The court clarifies several aspects relating to properly barring the right to redeem:
(1) With regard to foreclosure of the right to redeem, Georgia law holds that a party who owns “any right, title, or interest in or lien” on the subject property is entitled to redeem (see O.C.G.A. § 48-4-40). Therefore, because of the word “any,” even a party with an unrecorded interest is entitled to redeem a property lost at a tax sale.
(2) A party’s failure to record its interest does, however, have consequences because the holder of an unrecorded interest is not entitled to get a notice of foreclosure of the right to redeem. See OCGA § 48-4-45(a)(1)(c) and Freeman v. Eastern Sav. Bank, 271 Ga. 439, 440 (1) (520 SE2d 902) (1999). This means a tax deed holder can successfully bar the right to redeem without notifying persons or entities not in the chain of title. For this reason, a title search and careful examination of the title search is necessary in all cases.
(3) Regarding service by publication, the court confirmed that if the name and address of an interested party can be reasonably ascertained, notice of a tax sale by publication does not meet the requirements of due process. Hamilton v. Renewed Hope, Inc., 277 Ga. 465, 466 (589 SE2d 81) (2003). Consequently, tax deed holders must make a reasonable effort to locate all interested parties to successfully complete a barment, and cannot simply rely on publication.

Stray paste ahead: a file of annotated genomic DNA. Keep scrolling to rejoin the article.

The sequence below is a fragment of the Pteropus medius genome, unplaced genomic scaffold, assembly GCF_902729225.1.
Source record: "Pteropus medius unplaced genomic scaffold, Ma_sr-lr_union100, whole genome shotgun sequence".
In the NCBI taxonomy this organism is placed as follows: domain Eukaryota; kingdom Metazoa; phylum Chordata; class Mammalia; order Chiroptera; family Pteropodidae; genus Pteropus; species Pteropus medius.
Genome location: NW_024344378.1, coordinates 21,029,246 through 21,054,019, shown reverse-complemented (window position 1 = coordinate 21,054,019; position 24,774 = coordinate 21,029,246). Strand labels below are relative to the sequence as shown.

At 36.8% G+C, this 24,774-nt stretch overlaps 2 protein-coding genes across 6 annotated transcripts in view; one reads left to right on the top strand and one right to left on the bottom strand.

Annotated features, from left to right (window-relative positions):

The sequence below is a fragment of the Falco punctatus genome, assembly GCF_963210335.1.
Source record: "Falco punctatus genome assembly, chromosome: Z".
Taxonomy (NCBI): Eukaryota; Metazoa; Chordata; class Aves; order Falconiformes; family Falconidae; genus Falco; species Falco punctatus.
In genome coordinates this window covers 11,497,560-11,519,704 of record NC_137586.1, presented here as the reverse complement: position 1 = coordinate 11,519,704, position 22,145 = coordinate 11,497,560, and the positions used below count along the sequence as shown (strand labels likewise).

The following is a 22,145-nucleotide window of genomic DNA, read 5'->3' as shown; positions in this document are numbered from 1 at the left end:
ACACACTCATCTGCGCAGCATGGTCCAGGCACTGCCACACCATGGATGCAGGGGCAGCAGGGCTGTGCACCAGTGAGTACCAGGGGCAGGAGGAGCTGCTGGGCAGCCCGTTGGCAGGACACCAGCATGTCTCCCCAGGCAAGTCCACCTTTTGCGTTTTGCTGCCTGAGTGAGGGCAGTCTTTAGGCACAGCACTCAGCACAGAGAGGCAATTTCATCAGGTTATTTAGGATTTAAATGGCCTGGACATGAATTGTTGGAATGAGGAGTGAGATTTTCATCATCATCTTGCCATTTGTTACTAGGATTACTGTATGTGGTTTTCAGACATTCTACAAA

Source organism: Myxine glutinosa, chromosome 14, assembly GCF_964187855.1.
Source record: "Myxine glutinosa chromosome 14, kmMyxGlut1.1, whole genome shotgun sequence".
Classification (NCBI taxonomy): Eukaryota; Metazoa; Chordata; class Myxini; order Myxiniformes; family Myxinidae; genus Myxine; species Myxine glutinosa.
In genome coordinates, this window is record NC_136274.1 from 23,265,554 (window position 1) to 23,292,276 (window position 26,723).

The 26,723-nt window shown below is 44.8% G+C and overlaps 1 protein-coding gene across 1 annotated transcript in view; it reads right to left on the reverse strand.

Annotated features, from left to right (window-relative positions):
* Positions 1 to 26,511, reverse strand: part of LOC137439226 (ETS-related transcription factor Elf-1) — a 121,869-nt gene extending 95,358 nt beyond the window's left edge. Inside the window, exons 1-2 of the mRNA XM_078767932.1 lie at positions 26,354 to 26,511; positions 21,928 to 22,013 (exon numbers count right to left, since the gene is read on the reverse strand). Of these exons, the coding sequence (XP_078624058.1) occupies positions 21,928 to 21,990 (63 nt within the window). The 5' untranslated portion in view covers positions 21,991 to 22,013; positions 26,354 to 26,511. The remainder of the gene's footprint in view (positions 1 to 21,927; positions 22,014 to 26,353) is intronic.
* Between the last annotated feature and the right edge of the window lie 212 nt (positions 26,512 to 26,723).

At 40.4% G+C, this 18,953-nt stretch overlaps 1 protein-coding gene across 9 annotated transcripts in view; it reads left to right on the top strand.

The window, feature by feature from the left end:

(4) Payment of taxes, in and of itself, does not create an interest in property sufficient to trigger the notice requirements mentioned above. Thus, in this case, the party trying to redeem, who was not in the chain of title but had paid taxes, was not entitled to receive a barment notice.
Here, the tax deed owner won and the party trying to redeem lost. However, all parties who deal with tax deeds in Georgia can learn from this case. If you own a tax deed and need a lawyer, please call us at (404) 382-9994 to discuss barring the right to redeem for your tax deed.